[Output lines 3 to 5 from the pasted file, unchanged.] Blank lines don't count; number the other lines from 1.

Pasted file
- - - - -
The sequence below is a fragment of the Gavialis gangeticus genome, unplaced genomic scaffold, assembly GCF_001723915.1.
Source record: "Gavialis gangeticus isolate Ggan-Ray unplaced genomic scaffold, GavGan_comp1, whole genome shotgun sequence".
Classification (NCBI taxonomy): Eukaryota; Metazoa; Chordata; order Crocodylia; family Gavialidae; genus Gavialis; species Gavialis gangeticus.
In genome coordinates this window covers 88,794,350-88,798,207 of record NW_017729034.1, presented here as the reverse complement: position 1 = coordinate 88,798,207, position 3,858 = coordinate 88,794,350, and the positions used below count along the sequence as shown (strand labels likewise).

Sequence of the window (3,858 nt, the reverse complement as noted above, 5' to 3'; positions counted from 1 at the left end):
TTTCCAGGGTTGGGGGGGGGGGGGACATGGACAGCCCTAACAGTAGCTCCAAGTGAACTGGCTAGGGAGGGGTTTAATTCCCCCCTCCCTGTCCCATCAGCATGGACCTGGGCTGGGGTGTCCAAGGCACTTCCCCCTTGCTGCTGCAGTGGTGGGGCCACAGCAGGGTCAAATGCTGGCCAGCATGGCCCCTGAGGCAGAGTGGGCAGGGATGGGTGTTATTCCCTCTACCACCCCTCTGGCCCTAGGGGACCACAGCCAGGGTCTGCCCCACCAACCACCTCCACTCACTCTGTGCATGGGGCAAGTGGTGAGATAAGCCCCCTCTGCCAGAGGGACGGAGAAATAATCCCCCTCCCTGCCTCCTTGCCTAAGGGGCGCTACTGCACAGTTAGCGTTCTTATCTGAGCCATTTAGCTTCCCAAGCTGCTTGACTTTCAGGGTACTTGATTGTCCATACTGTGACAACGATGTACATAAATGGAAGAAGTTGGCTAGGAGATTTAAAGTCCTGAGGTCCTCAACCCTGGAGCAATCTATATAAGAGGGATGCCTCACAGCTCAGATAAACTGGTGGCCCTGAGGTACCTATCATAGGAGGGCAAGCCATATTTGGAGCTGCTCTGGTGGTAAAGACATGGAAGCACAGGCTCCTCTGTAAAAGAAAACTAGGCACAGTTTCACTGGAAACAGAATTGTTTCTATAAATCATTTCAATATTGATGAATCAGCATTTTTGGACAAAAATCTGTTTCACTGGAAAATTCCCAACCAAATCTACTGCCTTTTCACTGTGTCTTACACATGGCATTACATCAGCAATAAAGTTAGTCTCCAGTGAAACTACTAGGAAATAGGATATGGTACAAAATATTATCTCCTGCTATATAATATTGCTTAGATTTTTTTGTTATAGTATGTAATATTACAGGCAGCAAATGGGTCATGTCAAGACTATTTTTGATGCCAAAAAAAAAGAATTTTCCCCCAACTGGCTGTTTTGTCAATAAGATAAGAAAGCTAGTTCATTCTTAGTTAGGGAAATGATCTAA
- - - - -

Classification (NCBI taxonomy): Eukaryota; Metazoa; Chordata; order Crocodylia; family Gavialidae; genus Gavialis; species Gavialis gangeticus.
In genome coordinates this window covers 88,794,350-88,798,207 of record NW_017729034.1, presented here as the reverse complement: position 1 = coordinate 88,798,207, position 3,858 = coordinate 88,794,350, and the positions used below count along the sequence as shown (strand labels likewise).

Sequence of the window (3,858 nt, the reverse complement as noted above, 5' to 3'; positions counted from 1 at the left end):